What Are The Different Types of Eye Bolts

Eye bolts, a crucial component in rigging, serve as lifting or securement points. Resembling other rigging hardware like slings, sling hooks, and shackles, they are available in diverse designs and configurations, suitable for rigging, anchoring, pulling, pushing, or hoisting tasks.

Despite their widespread industrial use, eye bolts are often subject to misinterpretation or misuse. Selecting the appropriate type of eye bolt for a specific application, especially when used with other rigging gear, can be a complex task.

This article aims to demystify the various types of eye bolts and their applications, ensuring you avoid incorrect selections that could lead to rigging failures, potentially causing substantial damage or injuries.

Components of an Eye Bolt

Eye bolts come in different designs for specific applications. Familiarize yourself with these terms to understand the various lifting eye bolt types:

  • Eye: the loop at the top, which can be bent, welded, or forged
  • Shoulder: the “skirt” where the eye and shank meet, designed to resist bending
  • Shank: the threaded shaft connecting to the eye

Always ensure the chosen eye bolt meets or surpasses the working load limit for your task and is compatible with the WLL of the slings and other rigging hardware used.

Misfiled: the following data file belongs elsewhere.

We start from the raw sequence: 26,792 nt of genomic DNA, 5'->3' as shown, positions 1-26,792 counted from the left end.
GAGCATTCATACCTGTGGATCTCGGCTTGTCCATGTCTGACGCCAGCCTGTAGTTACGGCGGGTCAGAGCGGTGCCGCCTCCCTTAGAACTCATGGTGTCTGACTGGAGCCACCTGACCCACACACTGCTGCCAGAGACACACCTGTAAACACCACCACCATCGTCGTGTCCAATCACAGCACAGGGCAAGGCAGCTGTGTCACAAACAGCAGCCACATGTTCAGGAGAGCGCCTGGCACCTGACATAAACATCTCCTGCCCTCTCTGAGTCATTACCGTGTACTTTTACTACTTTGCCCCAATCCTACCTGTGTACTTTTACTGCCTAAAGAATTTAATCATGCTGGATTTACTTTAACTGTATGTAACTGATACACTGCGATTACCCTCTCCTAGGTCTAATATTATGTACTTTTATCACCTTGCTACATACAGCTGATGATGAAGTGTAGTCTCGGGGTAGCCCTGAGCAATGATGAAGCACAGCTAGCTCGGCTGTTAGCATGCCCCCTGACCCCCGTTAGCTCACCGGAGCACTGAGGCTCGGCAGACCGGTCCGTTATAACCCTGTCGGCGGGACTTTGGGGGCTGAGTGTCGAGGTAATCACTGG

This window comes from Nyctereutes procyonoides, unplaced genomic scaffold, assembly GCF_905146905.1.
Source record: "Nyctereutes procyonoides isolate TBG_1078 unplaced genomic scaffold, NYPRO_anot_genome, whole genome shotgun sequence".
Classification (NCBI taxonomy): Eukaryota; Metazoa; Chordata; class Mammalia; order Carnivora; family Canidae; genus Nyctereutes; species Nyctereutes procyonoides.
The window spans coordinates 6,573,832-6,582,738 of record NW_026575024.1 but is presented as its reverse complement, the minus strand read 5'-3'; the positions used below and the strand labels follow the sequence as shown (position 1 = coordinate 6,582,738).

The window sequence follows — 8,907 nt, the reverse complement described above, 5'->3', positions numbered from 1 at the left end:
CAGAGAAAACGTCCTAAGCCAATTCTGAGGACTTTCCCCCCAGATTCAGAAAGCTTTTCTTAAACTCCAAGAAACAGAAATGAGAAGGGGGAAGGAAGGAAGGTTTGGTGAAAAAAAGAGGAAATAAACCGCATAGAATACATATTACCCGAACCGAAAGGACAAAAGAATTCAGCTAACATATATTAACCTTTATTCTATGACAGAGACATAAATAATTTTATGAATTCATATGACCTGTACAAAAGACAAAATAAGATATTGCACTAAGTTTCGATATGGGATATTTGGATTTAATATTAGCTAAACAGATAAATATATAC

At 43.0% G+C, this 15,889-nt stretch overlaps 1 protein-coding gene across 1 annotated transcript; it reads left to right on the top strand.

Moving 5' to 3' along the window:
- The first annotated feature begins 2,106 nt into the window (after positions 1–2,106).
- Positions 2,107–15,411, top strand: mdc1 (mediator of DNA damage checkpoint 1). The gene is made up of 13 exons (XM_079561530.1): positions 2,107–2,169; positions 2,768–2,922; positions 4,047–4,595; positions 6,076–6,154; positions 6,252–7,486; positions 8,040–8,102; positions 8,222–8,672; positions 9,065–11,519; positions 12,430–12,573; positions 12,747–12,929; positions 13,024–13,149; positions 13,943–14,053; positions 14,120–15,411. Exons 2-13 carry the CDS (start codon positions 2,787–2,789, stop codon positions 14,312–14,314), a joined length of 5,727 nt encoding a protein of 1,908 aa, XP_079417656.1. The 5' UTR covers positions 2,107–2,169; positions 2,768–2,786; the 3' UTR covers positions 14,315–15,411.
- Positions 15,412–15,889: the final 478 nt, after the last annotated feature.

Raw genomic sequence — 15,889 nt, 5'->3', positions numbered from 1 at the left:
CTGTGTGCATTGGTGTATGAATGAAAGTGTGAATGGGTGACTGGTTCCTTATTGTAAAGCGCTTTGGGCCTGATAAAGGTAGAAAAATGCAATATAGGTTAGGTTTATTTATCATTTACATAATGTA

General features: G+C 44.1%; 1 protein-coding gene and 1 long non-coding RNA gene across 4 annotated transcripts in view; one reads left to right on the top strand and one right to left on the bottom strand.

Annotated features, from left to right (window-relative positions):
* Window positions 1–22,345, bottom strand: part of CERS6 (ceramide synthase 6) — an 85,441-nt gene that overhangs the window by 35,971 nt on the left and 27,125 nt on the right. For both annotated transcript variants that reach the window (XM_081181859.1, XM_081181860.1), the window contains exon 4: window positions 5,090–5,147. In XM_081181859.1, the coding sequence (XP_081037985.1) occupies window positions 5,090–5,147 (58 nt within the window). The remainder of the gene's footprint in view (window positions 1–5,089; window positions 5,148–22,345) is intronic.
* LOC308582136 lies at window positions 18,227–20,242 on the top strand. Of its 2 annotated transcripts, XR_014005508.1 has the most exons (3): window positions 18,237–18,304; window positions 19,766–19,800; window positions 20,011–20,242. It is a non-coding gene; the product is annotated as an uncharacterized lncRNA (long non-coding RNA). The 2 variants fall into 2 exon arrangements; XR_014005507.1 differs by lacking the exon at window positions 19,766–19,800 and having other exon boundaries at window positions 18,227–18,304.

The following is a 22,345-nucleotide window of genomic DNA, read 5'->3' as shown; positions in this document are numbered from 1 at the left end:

Eye Bolt Markings / Identification

As per ASME B30.26 – Rigging Hardware, each eye bolt must be marked to display:

  • Manufacturer’s name or trademark
  • Size or rated load
  • Grade for alloy eye bolts

Different Types of Eye Bolts

This section introduces terms including shouldered eye bolts, forged eye bolts, nut eye bolts, and machinery eye bolts.

Shouldered Eye Bolts vs. Non-Shouldered Eye Bolts

Selecting the right eye bolt involves determining the need for a shouldered or non-shouldered (plain pattern) eye bolt. Shouldered eye bolts suit vertical in-line lifts and angular lifts. Non-shouldered eye bolts are only for in-line or vertical lifts and must not be used for angular lifts.

  • Shouldered Eye Bolts: Designed with a shoulder at the junction of the eye and shank, reducing bending stresses and allowing use in angular lifting if properly seated in the load.
  • Non-Shouldered Eye Bolts: Lacking a shoulder, these are suitable only for vertical or in-line lifts and are unsuitable for side loading or angular loading.

Fabrication Processes: Forged vs. Bent Eye Bolts

Eye bolts can be formed by forging or bending a solid rod.

  • Forged Eye Bolts: Hammered or pressed into form, altering the metal’s grain structure for increased strength, durability, and suitability for heavier-duty lifting applications.
  • Bent Eye Bolts: Formed by bending a solid piece into the eye bolt shape, suitable for lighter-duty applications but not for heavy loads or angular loads.

Nut Eye Bolts vs. Machinery Eye Bolts vs. Screw Eye Bolts

The correct eye bolt type depends on:

  • The application or lift nature
  • The material or structure for insertion (wood, metal, etc.)
  • Load angle: vertical/inline or angular
  • Nut Eye Bolts: Fastened with a nut, available in shouldered or non-shouldered forms, and made through forged, welded, or bent eye methods.
  • Machinery Eye Bolts: Designed for tapped holes as lifting points, suitable for angular loads up to 45° when shouldered.